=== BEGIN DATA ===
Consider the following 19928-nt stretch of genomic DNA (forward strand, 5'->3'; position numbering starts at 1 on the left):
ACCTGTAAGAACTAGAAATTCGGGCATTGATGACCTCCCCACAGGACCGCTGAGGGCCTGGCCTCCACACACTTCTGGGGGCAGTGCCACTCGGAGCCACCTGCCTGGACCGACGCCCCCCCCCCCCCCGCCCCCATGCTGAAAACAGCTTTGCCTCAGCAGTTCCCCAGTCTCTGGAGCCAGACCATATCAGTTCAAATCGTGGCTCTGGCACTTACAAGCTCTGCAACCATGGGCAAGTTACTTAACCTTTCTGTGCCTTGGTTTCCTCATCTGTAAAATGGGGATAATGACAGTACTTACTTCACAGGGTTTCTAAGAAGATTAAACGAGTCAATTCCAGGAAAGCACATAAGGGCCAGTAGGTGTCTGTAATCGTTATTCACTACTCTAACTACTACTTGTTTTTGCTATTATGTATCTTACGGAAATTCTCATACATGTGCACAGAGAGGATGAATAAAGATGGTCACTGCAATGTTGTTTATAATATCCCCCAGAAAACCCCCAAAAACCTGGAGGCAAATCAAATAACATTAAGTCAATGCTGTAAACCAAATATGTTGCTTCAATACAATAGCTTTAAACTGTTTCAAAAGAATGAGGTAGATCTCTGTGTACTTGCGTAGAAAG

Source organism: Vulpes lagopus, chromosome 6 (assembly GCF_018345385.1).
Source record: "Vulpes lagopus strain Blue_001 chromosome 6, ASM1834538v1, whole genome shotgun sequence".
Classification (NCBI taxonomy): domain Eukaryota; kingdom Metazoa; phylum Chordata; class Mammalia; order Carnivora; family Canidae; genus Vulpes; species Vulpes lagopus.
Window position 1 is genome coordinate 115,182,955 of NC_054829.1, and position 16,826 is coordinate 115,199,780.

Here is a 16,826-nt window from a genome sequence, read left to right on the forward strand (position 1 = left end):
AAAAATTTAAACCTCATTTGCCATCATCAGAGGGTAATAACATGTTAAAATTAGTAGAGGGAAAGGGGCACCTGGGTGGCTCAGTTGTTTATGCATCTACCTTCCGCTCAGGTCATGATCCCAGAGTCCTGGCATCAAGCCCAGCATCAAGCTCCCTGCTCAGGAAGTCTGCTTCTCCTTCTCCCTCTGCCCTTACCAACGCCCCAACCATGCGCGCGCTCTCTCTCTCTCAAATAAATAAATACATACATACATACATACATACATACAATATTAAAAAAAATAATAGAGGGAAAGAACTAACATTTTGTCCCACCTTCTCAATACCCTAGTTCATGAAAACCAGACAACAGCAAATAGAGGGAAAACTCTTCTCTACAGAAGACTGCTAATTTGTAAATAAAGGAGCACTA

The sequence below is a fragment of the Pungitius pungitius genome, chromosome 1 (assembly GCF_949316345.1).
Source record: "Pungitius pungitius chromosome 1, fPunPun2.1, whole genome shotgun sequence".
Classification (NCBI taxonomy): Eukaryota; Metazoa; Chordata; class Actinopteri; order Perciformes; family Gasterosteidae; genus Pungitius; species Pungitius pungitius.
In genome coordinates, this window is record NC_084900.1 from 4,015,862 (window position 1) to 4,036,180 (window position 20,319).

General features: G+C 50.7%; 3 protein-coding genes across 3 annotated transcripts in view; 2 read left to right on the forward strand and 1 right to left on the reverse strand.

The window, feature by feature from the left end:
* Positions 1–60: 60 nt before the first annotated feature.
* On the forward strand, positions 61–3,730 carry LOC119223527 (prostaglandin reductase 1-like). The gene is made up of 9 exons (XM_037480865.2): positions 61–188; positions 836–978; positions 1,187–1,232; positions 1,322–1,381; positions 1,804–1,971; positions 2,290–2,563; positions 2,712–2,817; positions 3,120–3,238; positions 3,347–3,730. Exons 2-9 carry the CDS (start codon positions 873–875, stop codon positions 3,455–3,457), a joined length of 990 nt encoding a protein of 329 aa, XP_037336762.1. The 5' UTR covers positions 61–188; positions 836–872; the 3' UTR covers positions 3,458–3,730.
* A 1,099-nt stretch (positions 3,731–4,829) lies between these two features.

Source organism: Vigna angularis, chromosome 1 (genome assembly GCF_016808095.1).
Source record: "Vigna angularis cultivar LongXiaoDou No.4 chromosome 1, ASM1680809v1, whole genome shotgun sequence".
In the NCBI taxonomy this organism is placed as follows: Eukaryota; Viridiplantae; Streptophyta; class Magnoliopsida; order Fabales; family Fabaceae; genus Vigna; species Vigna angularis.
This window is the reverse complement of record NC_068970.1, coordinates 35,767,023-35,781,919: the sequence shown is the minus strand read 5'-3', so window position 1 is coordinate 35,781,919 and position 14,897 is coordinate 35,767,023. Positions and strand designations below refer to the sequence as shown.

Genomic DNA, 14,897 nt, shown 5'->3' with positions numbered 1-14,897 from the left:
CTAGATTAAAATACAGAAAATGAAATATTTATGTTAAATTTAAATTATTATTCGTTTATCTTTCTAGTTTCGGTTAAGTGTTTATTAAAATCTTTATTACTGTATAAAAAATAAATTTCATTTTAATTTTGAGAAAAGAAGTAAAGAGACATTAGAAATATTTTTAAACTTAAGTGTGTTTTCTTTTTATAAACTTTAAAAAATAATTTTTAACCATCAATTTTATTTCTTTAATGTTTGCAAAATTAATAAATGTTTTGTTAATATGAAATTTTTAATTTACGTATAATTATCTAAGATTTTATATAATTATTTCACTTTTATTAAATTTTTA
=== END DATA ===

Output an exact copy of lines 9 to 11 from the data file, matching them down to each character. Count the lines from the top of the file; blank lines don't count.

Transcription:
The sequence below is a fragment of the Pungitius pungitius genome, chromosome 1 (assembly GCF_949316345.1).
Source record: "Pungitius pungitius chromosome 1, fPunPun2.1, whole genome shotgun sequence".
Classification (NCBI taxonomy): Eukaryota; Metazoa; Chordata; class Actinopteri; order Perciformes; family Gasterosteidae; genus Pungitius; species Pungitius pungitius.